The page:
Yet despite the trouble and expense, SLAs provide invaluable performance metrics to IT and create more informed customers. "The biggest benefit of an SLA in my mind is it makes the business aware that there's a relationship between support and dollars," says Tim Parsons, senior vice president for IT at Interstate/Johnson Lane Inc., a brokerage firm based in Charlotte, N.C., that created an SLA for help desk support. "If they can understand the relationship between cost and the level of support, then they can make a better business decision about what support is required and how much it will cost." Without lining up customer expectations with IT's ability to realistically meet those expectations, IT stands little chance of breaking out of the first circle of "service bureau hell": unrealistic expectations matched to limited resources.
What follows are tips and advice, culled from the experiences of committed SLA users, to help clarify the process of defining, implementing and maintaining these new contracts with the business.
Don't try to implement SLAs across the board.
"Start the SLA process by saying, 'Where do I need SLAs the most?' because doing it across the board sounds like a mandate," cautions Sun's Quinn. Quinn uses the Rambo approach, testing SLAs among the SLA sceptics, like engineering.
"They know it all, they tend to have the technology background to say, 'I know you can do what I want,' but they aren't living in the practical world in terms of resource management," he says. These demanding people force Quinn to write bullet-proof SLAs.
Meanwhile, George Mellor, vice president of support services for BISYS Networking Services in West Newton, Mass., takes a FOIT, or friend of IT, approach, testing SLAs among people most likely to give IT a break. "We needed a group that would allow us to make some mistakes," says Mellor. "We picked an IT-friendly and technologically savvy group to work with so we could refine the performance reports and get them into language the users were comfortable with." Expectations can-and will-be outrageous.
Sun's wandering workaholics often spend 12-hour days slaving away at home or on the road, and they expect IT to fix their broken computers wherever they are.
Quinn says talking out these expectations and the resource commitments necessary to meet them is the only way to create SLAs that everyone can live by. "Don't start with what you in IT think people's expectations are or should be; start by asking people what are their expectations," says Quinn. "Because often the expectations are higher than what's reasonable. People need to understand that pushing IT to service these unrealistic expectations will only drive IT off course." To achieve consistency across the company, train people to develop SLAs.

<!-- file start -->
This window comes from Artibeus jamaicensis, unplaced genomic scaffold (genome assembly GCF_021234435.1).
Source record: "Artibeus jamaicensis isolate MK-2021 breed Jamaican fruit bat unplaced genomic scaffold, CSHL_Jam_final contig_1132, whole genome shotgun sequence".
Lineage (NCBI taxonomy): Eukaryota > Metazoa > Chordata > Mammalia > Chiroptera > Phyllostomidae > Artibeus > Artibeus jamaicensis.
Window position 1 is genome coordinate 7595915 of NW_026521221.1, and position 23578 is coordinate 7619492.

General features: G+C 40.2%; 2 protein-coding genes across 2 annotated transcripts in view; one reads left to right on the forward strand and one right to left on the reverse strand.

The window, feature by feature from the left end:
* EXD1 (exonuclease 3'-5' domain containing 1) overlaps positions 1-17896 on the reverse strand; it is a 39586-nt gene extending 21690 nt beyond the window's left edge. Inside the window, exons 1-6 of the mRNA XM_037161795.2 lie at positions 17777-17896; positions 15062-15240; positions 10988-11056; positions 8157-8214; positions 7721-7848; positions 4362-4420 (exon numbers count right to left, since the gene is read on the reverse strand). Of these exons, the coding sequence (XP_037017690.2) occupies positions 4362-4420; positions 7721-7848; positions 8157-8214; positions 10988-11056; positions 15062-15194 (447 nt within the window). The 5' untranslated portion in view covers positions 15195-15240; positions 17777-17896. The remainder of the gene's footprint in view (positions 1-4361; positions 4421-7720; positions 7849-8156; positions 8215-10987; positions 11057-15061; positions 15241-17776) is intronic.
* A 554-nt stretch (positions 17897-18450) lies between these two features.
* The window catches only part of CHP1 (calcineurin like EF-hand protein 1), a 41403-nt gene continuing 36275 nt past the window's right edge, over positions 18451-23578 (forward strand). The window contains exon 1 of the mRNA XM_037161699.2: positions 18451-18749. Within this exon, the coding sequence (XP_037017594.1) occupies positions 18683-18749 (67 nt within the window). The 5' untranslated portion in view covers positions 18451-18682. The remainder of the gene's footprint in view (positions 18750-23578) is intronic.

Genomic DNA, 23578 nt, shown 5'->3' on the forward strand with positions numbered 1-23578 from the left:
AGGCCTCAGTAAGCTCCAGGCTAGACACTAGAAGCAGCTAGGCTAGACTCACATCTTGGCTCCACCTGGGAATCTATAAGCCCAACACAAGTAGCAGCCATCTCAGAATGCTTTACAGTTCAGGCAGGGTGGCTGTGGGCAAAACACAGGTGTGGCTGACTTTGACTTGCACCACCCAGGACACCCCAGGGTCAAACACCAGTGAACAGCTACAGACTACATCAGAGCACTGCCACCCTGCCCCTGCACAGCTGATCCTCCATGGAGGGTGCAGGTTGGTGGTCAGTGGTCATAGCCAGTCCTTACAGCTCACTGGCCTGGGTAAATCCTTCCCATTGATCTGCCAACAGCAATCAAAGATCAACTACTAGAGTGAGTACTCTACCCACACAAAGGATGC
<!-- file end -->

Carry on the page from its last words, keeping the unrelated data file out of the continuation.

In half-day to one-day internal courses, Sun trains its IT staff to draft and manage SLAs, according to Quinn. Business people receive a less technically oriented two-hour training class. IT engages the business in a process that includes reviewing the current services, getting feedback from users on the services, getting buy-in that they want an agreement, drafting the new SLA, reviewing it, getting feedback and then finalising it. There is a standard set of SLA documents that each group uses to form the base SLA so that when new SLAs are added, there will be some consistency among the different documents, says Quinn.
SLAs cannot exist in a vacuum; there must be a forum for discussion and negotiation.
"We have company IT steering committees at the executive level, the functional or geographic level and the project level," says Quinn. "The IT executive steering committee oversees the entire company. At that level we'll come in with a metrics score card that identifies the key aspects of service levels that [the executive] group needs to monitor. We meet with [that group] monthly and review the SLAs each quarter. The functional or geographic steering committees review an SLA score card relevant to infrastructure and their applications at a more granular level than the corporate steering committee.
The project steering committees focus on the specific needs of the project. For example, right now we have a big initiative around a flexible sales force and we have specific SLAs on services we provide to that project," he says.
Be prepared to skip some areas of the business altogether.
"There are certain areas and functions within Sun where we say, 'We're just not ready for it here; the relationship isn't there, the customer satisfaction isn't there,'" says Quinn. "Some of the engineering areas like lab support are difficult. The engineers' needs are so variable that we say, 'We're going to provide you with a resource pool, and if we get to a point where your service needs are steady, then we will start talking about having SLAs.'" Good SLAs are simple and few.
Having too many SLAs makes tracking and discussing performance more difficult and tedious. Those all-important meetings with the business to discuss SLAs become long, boring, complex reporting sessions, with less time devoted to more important issues like needs and satisfaction. "I try to keep the list of SLAs with any one group down to less than one page," says Quinn.